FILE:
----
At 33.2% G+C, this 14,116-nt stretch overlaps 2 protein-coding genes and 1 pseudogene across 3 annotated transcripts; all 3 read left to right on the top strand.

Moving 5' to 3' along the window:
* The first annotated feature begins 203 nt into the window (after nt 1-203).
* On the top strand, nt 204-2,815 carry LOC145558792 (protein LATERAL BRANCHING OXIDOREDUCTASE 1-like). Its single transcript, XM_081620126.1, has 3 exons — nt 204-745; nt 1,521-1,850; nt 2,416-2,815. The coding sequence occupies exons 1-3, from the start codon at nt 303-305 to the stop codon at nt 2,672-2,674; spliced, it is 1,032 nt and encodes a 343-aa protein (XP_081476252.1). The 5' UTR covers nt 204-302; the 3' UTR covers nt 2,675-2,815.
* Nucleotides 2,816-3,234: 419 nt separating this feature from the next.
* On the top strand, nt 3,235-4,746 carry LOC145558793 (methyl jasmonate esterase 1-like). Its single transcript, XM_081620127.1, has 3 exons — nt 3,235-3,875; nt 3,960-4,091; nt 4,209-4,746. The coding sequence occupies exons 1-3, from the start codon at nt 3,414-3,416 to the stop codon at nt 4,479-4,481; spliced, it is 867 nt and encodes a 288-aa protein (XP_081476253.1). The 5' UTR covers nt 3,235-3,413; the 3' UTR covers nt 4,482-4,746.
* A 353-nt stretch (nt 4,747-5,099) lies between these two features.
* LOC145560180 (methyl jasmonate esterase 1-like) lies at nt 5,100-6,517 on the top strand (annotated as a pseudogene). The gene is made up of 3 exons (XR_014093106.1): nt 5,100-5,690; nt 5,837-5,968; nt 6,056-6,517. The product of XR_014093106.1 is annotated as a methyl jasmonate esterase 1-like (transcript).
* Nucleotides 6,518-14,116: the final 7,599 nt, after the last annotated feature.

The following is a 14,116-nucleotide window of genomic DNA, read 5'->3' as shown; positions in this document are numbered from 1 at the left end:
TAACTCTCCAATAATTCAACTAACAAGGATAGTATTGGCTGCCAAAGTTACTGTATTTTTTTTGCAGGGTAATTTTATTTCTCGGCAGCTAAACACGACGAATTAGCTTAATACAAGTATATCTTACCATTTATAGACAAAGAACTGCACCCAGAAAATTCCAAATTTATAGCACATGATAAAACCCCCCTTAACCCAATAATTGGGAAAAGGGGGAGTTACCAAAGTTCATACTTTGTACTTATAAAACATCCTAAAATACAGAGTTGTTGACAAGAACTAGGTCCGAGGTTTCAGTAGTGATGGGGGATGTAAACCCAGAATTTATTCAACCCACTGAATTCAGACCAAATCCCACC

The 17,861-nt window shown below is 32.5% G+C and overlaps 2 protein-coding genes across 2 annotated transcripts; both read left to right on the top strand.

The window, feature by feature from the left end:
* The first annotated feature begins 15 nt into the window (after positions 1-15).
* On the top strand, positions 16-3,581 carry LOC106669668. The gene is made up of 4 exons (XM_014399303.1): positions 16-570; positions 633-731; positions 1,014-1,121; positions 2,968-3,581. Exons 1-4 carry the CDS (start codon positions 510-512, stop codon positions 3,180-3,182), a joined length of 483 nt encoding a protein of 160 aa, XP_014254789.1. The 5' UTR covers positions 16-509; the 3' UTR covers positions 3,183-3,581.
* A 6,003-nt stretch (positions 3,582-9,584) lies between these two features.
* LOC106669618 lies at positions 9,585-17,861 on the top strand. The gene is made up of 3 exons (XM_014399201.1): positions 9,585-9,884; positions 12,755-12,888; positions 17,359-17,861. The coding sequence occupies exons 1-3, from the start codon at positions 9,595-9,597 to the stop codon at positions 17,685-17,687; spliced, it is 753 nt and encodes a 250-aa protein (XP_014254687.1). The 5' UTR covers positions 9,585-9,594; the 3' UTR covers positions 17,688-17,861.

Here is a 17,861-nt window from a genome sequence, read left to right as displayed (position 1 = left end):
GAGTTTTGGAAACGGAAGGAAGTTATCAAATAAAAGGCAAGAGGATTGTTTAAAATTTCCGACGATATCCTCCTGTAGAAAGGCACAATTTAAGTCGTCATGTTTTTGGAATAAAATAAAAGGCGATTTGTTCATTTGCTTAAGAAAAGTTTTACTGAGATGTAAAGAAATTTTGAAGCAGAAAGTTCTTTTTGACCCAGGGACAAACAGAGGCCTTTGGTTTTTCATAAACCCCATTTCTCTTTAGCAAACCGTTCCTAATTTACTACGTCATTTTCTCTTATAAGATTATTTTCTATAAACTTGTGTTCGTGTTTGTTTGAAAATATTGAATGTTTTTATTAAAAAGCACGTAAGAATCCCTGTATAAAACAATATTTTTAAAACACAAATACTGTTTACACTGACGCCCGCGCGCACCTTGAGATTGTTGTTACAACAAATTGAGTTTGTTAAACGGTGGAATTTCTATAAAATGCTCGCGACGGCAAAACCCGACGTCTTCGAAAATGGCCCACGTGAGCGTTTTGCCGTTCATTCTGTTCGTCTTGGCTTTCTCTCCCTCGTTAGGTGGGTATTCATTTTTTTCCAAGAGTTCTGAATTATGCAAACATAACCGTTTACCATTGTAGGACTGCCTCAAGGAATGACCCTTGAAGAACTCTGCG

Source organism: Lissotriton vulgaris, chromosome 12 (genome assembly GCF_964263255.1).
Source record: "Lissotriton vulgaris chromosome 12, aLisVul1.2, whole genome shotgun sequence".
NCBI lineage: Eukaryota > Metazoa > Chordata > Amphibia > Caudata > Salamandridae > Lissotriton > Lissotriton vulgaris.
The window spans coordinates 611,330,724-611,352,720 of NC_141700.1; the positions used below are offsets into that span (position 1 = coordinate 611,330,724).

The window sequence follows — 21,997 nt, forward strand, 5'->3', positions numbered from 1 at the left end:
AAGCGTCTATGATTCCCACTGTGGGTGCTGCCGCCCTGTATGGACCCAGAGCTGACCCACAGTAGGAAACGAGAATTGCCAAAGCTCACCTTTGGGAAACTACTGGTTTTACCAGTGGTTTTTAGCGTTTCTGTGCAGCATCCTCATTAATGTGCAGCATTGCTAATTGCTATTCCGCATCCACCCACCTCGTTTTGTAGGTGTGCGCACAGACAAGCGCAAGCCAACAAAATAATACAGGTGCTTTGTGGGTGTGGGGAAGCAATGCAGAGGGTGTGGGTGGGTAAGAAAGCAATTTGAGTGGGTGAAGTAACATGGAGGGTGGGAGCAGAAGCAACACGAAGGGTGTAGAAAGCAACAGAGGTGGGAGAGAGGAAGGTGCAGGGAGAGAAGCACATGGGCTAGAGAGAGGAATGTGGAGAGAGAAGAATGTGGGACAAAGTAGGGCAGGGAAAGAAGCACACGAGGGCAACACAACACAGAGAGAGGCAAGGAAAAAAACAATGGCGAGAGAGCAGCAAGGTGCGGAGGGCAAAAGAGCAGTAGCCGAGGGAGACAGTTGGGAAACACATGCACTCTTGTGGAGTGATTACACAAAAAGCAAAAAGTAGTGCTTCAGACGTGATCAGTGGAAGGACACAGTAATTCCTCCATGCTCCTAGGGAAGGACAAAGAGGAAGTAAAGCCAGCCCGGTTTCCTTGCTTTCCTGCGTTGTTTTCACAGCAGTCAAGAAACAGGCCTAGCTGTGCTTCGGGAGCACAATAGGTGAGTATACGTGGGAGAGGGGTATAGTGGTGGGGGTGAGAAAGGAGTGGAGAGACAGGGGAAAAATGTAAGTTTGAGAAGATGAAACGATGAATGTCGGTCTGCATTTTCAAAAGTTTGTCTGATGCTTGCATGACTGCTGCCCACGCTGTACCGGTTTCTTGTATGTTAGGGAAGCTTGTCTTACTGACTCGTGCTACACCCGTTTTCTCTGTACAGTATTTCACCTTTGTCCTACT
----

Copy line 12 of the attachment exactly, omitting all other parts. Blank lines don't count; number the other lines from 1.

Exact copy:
The 17,861-nt window shown below is 32.5% G+C and overlaps 2 protein-coding genes across 2 annotated transcripts; both read left to right on the top strand.